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Going on Tour: Membership Out of the Office

ce4b01101a0811e3aac622000a9f04c6_7 Most associations spend time, as well as financial and human resources, to market their events to members. Understandably a great deal of emphasis is put on getting members to come to events. But when was the last time you went to them? This past fall the North Carolina Technology Association did just that with the launch of its Tech Tour. From the mountains to the coast, select NCTA staff visited with members in their offices around the state. The tour was conceived as a way to commemorate NCTA’s 20th anniversary. The tour’s primary goal was to promote the importance of the industry to the local community: “We hit the road to highlight both the statewide impact of the association and the vibrancy of the tech sector.” About 650 companies make up NCTA’s membership. Highlights from each of the five stops on the tour were shared via Instagram and Twitter as well as on the association’s blog. In addition to actual tours of member companies (both staff-only and staff and members), NCTA hosted networking events in each city. Perhaps, you’re not quite ready for a multi-city tour, but getting outside the office to visit with your members is well worth considering. This kind of outreach generally yields very helpful insights into how members perceive themselves and others. And if you’re using a fully mobile AMS solution such as Fonteva For Associations, you won’t need to wait until you return to the office to incorporate this valuable new information into your database. Fonteva For Associations is completely mobile for staff users and members. Users can log into the database from any Internet -enabled device, and constituents can access the portal and enjoy touch screen navigation from any mobile device. If there’s nothing holding you back on the technology side, what are you waiting for? It may be time to go on tour and get to know your members on their turf.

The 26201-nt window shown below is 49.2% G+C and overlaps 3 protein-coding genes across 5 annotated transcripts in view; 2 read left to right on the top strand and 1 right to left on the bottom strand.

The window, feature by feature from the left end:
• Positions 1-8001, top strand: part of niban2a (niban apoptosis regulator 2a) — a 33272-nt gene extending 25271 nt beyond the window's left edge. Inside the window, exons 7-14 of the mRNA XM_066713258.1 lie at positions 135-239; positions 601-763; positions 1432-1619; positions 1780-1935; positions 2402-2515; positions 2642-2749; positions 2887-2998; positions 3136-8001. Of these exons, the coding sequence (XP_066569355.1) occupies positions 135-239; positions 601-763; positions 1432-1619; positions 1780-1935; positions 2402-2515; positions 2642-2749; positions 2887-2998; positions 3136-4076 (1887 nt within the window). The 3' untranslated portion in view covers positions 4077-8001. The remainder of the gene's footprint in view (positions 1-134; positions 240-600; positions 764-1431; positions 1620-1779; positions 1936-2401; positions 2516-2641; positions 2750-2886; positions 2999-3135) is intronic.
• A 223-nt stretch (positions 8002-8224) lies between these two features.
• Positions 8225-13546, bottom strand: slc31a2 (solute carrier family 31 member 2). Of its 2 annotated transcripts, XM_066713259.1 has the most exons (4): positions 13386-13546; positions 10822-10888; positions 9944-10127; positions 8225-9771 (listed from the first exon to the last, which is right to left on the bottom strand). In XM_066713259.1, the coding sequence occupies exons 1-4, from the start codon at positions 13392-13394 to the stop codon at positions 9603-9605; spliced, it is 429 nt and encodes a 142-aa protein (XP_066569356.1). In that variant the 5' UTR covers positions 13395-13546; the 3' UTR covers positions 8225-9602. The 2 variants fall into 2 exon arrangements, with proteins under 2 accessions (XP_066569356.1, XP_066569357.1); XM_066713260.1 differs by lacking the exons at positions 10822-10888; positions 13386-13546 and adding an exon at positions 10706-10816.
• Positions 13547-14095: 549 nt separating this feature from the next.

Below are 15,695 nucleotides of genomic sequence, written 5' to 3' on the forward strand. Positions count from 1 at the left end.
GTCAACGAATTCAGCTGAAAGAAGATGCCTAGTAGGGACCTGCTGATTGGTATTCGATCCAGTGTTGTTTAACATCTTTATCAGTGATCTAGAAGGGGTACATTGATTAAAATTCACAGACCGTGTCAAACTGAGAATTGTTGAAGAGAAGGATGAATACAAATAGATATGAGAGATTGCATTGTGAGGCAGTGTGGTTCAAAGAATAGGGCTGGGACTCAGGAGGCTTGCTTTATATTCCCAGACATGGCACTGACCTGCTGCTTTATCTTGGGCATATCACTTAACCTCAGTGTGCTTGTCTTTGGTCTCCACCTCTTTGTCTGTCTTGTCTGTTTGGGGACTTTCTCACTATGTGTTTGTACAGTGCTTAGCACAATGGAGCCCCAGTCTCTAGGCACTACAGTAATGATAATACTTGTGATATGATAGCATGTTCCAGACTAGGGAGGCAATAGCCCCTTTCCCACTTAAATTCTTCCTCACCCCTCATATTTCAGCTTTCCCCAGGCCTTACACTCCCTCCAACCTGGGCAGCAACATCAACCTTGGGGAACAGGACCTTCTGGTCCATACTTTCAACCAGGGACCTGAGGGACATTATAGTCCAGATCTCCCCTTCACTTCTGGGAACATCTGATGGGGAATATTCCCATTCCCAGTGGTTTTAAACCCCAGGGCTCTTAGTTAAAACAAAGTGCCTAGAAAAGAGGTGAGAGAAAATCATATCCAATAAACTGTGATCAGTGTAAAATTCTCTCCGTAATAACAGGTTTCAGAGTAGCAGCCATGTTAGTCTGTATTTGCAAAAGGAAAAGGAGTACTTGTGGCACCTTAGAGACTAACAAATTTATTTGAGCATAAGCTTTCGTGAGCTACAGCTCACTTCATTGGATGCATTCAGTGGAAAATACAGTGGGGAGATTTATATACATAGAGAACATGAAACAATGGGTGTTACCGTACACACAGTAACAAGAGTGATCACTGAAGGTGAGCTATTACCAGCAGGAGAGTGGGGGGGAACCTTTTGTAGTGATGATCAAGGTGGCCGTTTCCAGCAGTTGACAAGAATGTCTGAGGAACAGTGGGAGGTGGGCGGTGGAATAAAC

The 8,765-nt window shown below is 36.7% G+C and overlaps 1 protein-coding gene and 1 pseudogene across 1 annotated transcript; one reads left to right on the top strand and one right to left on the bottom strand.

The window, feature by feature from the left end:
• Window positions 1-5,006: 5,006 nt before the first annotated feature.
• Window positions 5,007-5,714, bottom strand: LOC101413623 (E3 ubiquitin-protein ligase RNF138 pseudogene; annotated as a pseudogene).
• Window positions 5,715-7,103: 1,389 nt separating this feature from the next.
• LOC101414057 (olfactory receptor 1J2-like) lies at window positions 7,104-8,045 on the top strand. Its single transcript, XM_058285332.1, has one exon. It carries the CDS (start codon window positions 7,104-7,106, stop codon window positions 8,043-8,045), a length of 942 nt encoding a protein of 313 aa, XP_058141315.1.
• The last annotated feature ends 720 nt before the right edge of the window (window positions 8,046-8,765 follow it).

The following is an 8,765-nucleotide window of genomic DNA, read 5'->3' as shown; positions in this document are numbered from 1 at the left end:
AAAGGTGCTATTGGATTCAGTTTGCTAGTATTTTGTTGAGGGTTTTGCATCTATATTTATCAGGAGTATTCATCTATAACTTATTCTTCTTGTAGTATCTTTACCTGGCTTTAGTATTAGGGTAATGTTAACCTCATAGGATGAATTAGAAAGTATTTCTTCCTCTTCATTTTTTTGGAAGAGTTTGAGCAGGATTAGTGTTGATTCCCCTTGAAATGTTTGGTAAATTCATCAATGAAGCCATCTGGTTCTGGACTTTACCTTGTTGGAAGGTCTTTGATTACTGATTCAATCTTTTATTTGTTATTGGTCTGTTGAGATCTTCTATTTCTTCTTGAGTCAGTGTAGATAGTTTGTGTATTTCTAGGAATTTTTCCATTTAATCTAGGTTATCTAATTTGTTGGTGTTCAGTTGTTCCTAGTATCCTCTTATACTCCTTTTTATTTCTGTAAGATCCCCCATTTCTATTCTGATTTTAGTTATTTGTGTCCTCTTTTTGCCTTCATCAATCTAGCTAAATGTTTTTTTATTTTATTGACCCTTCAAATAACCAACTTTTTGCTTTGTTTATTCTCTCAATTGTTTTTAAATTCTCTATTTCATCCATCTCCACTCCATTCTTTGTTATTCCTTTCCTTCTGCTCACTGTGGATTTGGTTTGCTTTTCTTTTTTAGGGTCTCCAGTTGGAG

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How Many Passionate Members Do You Have?

customer-satisfaction-feedback-formIf you haven’t given any serious thought to this question, you could be out of touch with your members’ needs. The importance of associations categorizing or segmenting their membership data cannot be overstated. All of your members are not created equal in terms of their levels of engagement and their expectations of your association. For example, the highly engaged or passionate member might be defined as someone who:
  • Attends your annual meeting
  • Downloads a minimum of five documents per year
  • Participates in online discussions every quarter
  • Is always current on membership dues
  • Serves (or has served) on a committee (in last 12 months)
Once you’ve identified these key traits, you can determine how best to categorize and track them. The number of segments and the criteria for inclusion in a specific segment of membership will vary from association to association. U.S. Masters Swimming, a national membership-operated nonprofit organization with close to 60,000 members, is a case in point. In 2006, USMS reported on its member segmentation analysis, which was used “to identify groups of USMS members with similar attitudes and behaviors.” After analyzing the survey responses of a little more than 5,300 members, five segments were identified:
  • Segment 1: Serious competitive swimmers
  • Segment 2: Serious swimmers who are not competitive/less competitive
  • Segment 3: Non-serious competitive swimmers
  • Segment 4: All event participants/open water swimmers
  • Segment 5: Triathletes